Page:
The "British Invasion" of the 1960s began to restore that focus. Though cynical, writers like Brian Aldiss and Michael Moorcock reintroduced the concept that what distinguished SF wasn't iron-jawed heroes riding silver rocket ships--it was the human relationship with technological power.
This new human-focused breed of writer inherited the tradition preserved by the Golden Age authors who never succumbed entirely to the hack fixation on gleaming machinery; writers like Poul Anderson, Isaac Asimov, Leigh Brackett, Frederic Brown, Robert A. Heinlein, Cyril Kornbluth, C.L. Moore, Fredrik Pohl, and Robert Sheckley.
These pioneers kept true SF alive for the humanists who followed, such as Alfred Bester, Gordon Dickson, Frank Herbert, Ursula Le Guin, Robert Silverberg, Jack Vance, and Roger Zelazny. Even self-deprecating humor became possible, as in Douglas Adams's "Hitchhiker" books and Harry Harrison's tales of the "Stainless Steel Rat."
Eventually, though, the self-deprecating response to techno-optimism mutated into bitter self-condemnation. The advent of undreamt-of computing power available to every individual led some writers to envision, not the chiseling off of another fetter on human liberty, but cybernetic dystopias: the "cyberpunk" sub-genre. Bruce Stirling was soon joined by others sharing this pessimistic vision of technology as a chaotic force splintering human society. The positive concept of technology as a catalyst for new opportunities--the optimism of the Golden Age science fiction writers--is explicitly rejected. Cyberpunk is the story of Frankenstein's monster retold. The special effects are from Industrial Light and Magic, but the story is the same: Man uses technology to gain power over forces he does not understand and cannot control, and in the end those forces destroy him.
Since this form of science fiction reached its popularity peak in the late 1980s, the pendulum now has swung to the other extreme. Mirroring the trend in U.S. universities for such self-indulgent mush as "gender studies" and "queer theory," editors and publishers in the late 1990s are buying more explicitly feminist and gay science fiction. While cyberpunk focused on the domination of humans by machines, 1990s science fiction writers such as Nicola Griffith describe technology as a force for the liberation of personal license. As contraceptive technology has today liberated women from reproductive bondage (so the theory goes), tomorrow's technology will liberate other "oppressed" groups from the narrow-mindedness of those who would preserve social limits on various human behaviors.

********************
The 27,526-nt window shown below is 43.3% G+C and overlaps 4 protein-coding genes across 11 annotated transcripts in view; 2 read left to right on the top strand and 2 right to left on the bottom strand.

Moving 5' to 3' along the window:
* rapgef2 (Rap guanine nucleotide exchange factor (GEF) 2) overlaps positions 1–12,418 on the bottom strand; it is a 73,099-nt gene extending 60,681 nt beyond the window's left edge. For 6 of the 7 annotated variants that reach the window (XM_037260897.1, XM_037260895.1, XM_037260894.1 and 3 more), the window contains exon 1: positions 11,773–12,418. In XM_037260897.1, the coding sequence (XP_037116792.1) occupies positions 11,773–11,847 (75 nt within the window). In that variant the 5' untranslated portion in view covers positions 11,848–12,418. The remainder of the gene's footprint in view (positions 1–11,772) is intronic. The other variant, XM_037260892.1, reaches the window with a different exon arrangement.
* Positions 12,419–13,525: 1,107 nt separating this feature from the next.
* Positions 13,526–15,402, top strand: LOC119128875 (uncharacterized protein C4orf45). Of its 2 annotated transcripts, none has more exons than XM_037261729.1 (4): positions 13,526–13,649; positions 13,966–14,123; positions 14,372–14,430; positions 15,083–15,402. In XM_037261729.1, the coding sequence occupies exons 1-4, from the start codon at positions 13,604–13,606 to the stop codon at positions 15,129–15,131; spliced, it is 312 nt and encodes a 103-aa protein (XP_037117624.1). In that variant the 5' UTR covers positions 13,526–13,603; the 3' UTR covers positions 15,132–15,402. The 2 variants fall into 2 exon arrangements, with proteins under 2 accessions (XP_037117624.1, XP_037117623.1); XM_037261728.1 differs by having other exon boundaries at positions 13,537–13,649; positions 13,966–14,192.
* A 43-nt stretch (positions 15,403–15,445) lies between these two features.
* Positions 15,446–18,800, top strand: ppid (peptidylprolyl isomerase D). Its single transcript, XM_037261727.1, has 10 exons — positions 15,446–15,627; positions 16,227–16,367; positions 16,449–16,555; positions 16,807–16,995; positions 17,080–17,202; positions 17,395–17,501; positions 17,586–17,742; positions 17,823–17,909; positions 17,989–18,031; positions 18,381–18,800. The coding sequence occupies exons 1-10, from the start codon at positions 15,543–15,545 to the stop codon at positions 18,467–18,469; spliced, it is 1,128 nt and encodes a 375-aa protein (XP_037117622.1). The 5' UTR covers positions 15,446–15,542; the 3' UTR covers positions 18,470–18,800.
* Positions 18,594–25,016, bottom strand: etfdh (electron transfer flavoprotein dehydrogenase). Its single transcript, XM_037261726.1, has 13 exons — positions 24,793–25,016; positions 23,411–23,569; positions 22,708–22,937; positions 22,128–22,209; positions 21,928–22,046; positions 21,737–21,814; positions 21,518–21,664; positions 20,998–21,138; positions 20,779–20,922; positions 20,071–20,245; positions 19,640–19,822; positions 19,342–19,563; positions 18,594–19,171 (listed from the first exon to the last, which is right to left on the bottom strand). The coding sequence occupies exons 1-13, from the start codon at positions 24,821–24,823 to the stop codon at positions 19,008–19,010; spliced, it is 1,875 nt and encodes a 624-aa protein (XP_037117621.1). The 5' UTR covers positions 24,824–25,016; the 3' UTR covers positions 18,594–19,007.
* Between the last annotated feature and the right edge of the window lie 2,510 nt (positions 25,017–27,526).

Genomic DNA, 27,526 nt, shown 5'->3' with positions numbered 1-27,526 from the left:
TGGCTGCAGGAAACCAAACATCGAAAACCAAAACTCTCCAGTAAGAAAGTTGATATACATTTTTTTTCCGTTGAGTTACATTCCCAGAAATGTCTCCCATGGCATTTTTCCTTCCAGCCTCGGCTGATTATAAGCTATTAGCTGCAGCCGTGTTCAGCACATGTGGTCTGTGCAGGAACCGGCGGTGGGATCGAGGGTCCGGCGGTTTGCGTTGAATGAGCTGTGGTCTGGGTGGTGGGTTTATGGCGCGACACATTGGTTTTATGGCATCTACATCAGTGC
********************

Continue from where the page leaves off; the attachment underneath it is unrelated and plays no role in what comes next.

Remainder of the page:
Yet the seeds of change are already being sown again. Relying on technology to nullify the undesired consequences of risky behaviors has proven a poor substitute for personal self-control, as the increasing rate of illegitimacy in the U.S. demonstrates. A habit of self-control pays dividends far beyond preventing contraception (for example), but a dependence on technology as a way to dodge personal responsibility for our actions leads to social breakdown as the dodges fail.
As the public learns this hard lesson, and begins to rebel against the abolition of self-control (as forecast by the election of a conservative majority in both houses of the U.S. Congress), it seems likely that science fiction will follow. One possibility is that we will begin to see more religion in science fiction. Perhaps the publication after so many years of a sequel to Walter Miller's classic A Canticle for Leibowicz is the first harbinger in SF of a public rejection of technology as a way to finesse voluntary adherence to difficult ethical standards.
The wave of technology-optimistic SF may be about to crest again.
SFFWA-- the Science Fiction and Fantasy Writers of America official Web site.
the Aimee Kratts home page-- home page of up-and-coming writer Aimee Kratts.
SFF-net-- the writer's fan site for science fiction and fantasy.
Baen Books-- the Baen Books Web site.
Del Rey-- the Del Rey imprint of Ballantine Books (of Random House).
Tor Books-- the Tor Books Web site.
Warner Aspect-- unsurprisingly, the Warner Aspect Web site.